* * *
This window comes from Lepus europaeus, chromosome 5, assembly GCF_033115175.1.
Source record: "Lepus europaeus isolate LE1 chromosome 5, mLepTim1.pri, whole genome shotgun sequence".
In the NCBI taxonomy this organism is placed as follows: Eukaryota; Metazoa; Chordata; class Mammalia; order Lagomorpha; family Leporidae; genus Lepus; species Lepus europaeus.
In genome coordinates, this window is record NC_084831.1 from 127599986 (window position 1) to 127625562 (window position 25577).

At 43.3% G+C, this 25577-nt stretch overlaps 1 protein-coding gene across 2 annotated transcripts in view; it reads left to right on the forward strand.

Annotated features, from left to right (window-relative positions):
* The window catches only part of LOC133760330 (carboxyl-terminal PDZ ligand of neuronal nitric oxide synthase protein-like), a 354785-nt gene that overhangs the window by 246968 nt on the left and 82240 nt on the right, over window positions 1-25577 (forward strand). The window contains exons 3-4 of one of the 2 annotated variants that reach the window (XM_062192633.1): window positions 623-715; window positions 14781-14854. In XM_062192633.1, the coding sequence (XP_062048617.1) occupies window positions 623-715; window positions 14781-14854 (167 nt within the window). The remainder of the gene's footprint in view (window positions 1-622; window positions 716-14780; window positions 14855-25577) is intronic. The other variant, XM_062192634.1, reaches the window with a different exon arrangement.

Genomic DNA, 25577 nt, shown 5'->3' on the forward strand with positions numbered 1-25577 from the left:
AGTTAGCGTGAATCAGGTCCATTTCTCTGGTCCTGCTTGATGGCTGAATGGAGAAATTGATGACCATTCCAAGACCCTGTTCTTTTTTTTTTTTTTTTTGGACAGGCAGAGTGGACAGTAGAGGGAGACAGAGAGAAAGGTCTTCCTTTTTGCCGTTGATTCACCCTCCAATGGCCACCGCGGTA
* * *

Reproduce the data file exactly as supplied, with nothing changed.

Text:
This window comes from Lepus europaeus, chromosome 5, assembly GCF_033115175.1.
Source record: "Lepus europaeus isolate LE1 chromosome 5, mLepTim1.pri, whole genome shotgun sequence".
In the NCBI taxonomy this organism is placed as follows: Eukaryota; Metazoa; Chordata; class Mammalia; order Lagomorpha; family Leporidae; genus Lepus; species Lepus europaeus.
In genome coordinates, this window is record NC_084831.1 from 127599986 (window position 1) to 127625562 (window position 25577).

At 43.3% G+C, this 25577-nt stretch overlaps 1 protein-coding gene across 2 annotated transcripts in view; it reads left to right on the forward strand.

Annotated features, from left to right (window-relative positions):
* The window catches only part of LOC133760330 (carboxyl-terminal PDZ ligand of neuronal nitric oxide synthase protein-like), a 354785-nt gene that overhangs the window by 246968 nt on the left and 82240 nt on the right, over window positions 1-25577 (forward strand). The window contains exons 3-4 of one of the 2 annotated variants that reach the window (XM_062192633.1): window positions 623-715; window positions 14781-14854. In XM_062192633.1, the coding sequence (XP_062048617.1) occupies window positions 623-715; window positions 14781-14854 (167 nt within the window). The remainder of the gene's footprint in view (window positions 1-622; window positions 716-14780; window positions 14855-25577) is intronic. The other variant, XM_062192634.1, reaches the window with a different exon arrangement.

Genomic DNA, 25577 nt, shown 5'->3' on the forward strand with positions numbered 1-25577 from the left:
AGTTAGCGTGAATCAGGTCCATTTCTCTGGTCCTGCTTGATGGCTGAATGGAGAAATTGATGACCATTCCAAGACCCTGTTCTTTTTTTTTTTTTTTTTGGACAGGCAGAGTGGACAGTAGAGGGAGACAGAGAGAAAGGTCTTCCTTTTTGCCGTTGATTCACCCTCCAATGGCCACCGCGGTA